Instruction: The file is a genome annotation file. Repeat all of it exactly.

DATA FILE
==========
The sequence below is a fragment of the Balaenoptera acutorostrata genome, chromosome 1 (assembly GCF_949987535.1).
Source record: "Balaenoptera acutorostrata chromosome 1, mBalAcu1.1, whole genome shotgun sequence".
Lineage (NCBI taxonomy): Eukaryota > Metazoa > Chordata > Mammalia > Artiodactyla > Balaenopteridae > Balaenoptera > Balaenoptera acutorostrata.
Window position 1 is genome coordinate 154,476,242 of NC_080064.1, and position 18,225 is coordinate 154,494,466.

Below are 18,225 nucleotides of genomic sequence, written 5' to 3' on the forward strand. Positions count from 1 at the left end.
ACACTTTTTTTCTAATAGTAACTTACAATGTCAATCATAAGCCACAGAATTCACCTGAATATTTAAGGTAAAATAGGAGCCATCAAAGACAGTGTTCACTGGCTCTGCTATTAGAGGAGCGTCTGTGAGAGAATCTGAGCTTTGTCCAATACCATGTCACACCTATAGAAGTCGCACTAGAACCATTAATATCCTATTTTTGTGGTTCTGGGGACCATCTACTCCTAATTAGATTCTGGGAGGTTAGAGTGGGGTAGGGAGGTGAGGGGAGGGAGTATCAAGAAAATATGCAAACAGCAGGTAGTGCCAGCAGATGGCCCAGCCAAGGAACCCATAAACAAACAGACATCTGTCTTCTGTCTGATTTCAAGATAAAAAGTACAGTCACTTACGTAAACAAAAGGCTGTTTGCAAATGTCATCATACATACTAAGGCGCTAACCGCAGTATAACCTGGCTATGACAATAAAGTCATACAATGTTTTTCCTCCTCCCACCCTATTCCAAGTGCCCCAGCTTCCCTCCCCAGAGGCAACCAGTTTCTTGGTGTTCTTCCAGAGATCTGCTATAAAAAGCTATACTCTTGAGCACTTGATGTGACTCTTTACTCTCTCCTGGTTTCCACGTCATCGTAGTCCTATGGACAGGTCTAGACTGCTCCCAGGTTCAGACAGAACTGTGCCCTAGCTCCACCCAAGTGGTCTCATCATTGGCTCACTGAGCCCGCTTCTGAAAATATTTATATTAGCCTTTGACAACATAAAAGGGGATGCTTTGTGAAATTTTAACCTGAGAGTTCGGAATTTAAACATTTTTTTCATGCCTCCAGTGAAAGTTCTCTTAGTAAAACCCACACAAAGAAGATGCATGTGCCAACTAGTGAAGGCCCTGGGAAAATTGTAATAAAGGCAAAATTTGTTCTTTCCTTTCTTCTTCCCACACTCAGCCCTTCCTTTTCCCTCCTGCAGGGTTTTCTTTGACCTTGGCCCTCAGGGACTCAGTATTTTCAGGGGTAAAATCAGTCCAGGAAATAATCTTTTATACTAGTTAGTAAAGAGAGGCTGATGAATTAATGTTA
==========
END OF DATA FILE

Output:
The sequence below is a fragment of the Balaenoptera acutorostrata genome, chromosome 1 (assembly GCF_949987535.1).
Source record: "Balaenoptera acutorostrata chromosome 1, mBalAcu1.1, whole genome shotgun sequence".
Lineage (NCBI taxonomy): Eukaryota > Metazoa > Chordata > Mammalia > Artiodactyla > Balaenopteridae > Balaenoptera > Balaenoptera acutorostrata.
Window position 1 is genome coordinate 154,476,242 of NC_080064.1, and position 18,225 is coordinate 154,494,466.

Below are 18,225 nucleotides of genomic sequence, written 5' to 3' on the forward strand. Positions count from 1 at the left end.
ACACTTTTTTTCTAATAGTAACTTACAATGTCAATCATAAGCCACAGAATTCACCTGAATATTTAAGGTAAAATAGGAGCCATCAAAGACAGTGTTCACTGGCTCTGCTATTAGAGGAGCGTCTGTGAGAGAATCTGAGCTTTGTCCAATACCATGTCACACCTATAGAAGTCGCACTAGAACCATTAATATCCTATTTTTGTGGTTCTGGGGACCATCTACTCCTAATTAGATTCTGGGAGGTTAGAGTGGGGTAGGGAGGTGAGGGGAGGGAGTATCAAGAAAATATGCAAACAGCAGGTAGTGCCAGCAGATGGCCCAGCCAAGGAACCCATAAACAAACAGACATCTGTCTTCTGTCTGATTTCAAGATAAAAAGTACAGTCACTTACGTAAACAAAAGGCTGTTTGCAAATGTCATCATACATACTAAGGCGCTAACCGCAGTATAACCTGGCTATGACAATAAAGTCATACAATGTTTTTCCTCCTCCCACCCTATTCCAAGTGCCCCAGCTTCCCTCCCCAGAGGCAACCAGTTTCTTGGTGTTCTTCCAGAGATCTGCTATAAAAAGCTATACTCTTGAGCACTTGATGTGACTCTTTACTCTCTCCTGGTTTCCACGTCATCGTAGTCCTATGGACAGGTCTAGACTGCTCCCAGGTTCAGACAGAACTGTGCCCTAGCTCCACCCAAGTGGTCTCATCATTGGCTCACTGAGCCCGCTTCTGAAAATATTTATATTAGCCTTTGACAACATAAAAGGGGATGCTTTGTGAAATTTTAACCTGAGAGTTCGGAATTTAAACATTTTTTTCATGCCTCCAGTGAAAGTTCTCTTAGTAAAACCCACACAAAGAAGATGCATGTGCCAACTAGTGAAGGCCCTGGGAAAATTGTAATAAAGGCAAAATTTGTTCTTTCCTTTCTTCTTCCCACACTCAGCCCTTCCTTTTCCCTCCTGCAGGGTTTTCTTTGACCTTGGCCCTCAGGGACTCAGTATTTTCAGGGGTAAAATCAGTCCAGGAAATAATCTTTTATACTAGTTAGTAAAGAGAGGCTGATGAATTAATGTTA